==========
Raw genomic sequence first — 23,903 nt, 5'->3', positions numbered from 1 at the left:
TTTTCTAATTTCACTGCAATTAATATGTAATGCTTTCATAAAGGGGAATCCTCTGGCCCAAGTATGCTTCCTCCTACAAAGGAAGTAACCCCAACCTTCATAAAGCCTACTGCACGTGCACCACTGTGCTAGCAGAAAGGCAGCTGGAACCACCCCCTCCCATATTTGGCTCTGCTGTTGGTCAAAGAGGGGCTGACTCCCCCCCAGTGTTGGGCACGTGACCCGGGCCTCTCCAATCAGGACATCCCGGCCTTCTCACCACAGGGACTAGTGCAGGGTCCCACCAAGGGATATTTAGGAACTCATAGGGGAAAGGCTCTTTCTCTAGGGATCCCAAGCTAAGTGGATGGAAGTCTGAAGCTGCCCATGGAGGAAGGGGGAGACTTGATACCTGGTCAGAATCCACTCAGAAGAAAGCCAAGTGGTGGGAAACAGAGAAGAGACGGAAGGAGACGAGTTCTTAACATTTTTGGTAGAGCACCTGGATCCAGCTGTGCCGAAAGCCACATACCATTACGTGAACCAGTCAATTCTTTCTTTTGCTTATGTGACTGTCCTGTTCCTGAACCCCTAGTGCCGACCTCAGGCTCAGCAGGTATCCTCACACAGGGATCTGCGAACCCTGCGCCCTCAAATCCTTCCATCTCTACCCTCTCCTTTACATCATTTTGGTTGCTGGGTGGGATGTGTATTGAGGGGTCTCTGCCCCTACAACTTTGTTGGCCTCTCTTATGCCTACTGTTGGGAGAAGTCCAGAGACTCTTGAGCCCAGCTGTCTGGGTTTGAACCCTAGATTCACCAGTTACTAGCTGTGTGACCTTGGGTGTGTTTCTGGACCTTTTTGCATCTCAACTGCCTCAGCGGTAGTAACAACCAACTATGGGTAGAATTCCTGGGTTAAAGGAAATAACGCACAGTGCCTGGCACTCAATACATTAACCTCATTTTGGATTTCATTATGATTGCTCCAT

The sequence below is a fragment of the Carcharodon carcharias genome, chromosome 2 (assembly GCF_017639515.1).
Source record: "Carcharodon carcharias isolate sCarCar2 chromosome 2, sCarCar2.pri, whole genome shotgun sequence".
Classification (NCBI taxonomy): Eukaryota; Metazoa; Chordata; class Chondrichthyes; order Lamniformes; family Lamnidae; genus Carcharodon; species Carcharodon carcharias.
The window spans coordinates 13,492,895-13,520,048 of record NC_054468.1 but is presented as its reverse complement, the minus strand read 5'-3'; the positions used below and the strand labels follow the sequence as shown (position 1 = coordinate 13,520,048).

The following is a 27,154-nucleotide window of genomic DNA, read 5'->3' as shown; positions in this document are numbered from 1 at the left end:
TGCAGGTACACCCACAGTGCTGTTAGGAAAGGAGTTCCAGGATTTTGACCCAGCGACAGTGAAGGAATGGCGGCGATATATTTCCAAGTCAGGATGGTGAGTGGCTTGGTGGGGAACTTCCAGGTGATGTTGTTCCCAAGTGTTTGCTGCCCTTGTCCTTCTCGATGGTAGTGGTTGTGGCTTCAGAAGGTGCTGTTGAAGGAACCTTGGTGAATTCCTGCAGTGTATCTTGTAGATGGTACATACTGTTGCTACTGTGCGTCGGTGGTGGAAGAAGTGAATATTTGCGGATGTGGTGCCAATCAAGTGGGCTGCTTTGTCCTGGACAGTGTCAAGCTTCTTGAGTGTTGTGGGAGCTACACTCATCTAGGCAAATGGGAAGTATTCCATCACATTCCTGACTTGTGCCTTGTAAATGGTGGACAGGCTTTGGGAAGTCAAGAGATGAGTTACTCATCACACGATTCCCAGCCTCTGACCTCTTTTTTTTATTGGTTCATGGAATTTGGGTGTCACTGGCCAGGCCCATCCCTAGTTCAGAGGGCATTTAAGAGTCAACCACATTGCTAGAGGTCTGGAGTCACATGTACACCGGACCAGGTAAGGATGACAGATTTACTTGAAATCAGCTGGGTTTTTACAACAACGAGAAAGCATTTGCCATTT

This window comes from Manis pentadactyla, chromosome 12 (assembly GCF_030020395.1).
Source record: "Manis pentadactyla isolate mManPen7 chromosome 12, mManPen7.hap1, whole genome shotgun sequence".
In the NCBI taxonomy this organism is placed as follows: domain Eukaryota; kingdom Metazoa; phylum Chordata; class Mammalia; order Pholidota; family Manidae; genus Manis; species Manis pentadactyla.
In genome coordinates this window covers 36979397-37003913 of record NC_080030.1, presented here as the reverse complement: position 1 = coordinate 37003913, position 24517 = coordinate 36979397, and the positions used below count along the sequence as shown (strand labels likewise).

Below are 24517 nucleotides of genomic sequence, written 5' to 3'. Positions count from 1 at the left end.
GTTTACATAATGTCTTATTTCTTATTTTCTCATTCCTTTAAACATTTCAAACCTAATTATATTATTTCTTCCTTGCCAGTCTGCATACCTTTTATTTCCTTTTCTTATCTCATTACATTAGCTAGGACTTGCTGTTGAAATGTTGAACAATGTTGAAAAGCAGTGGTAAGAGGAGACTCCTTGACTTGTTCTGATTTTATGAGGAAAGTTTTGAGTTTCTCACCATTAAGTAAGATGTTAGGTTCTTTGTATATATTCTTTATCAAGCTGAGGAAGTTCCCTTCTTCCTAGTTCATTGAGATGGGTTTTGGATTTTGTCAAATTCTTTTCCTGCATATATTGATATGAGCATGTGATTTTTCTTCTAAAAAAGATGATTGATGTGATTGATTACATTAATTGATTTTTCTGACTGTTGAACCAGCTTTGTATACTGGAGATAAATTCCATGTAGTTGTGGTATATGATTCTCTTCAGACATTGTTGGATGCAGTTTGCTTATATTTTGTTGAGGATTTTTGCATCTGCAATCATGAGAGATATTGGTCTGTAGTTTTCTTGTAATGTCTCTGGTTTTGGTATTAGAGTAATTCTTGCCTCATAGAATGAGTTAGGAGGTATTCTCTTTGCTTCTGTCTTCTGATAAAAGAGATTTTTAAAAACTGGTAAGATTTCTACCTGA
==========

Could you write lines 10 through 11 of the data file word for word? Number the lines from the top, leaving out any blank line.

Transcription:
Source record: "Manis pentadactyla isolate mManPen7 chromosome 12, mManPen7.hap1, whole genome shotgun sequence".
In the NCBI taxonomy this organism is placed as follows: domain Eukaryota; kingdom Metazoa; phylum Chordata; class Mammalia; order Pholidota; family Manidae; genus Manis; species Manis pentadactyla.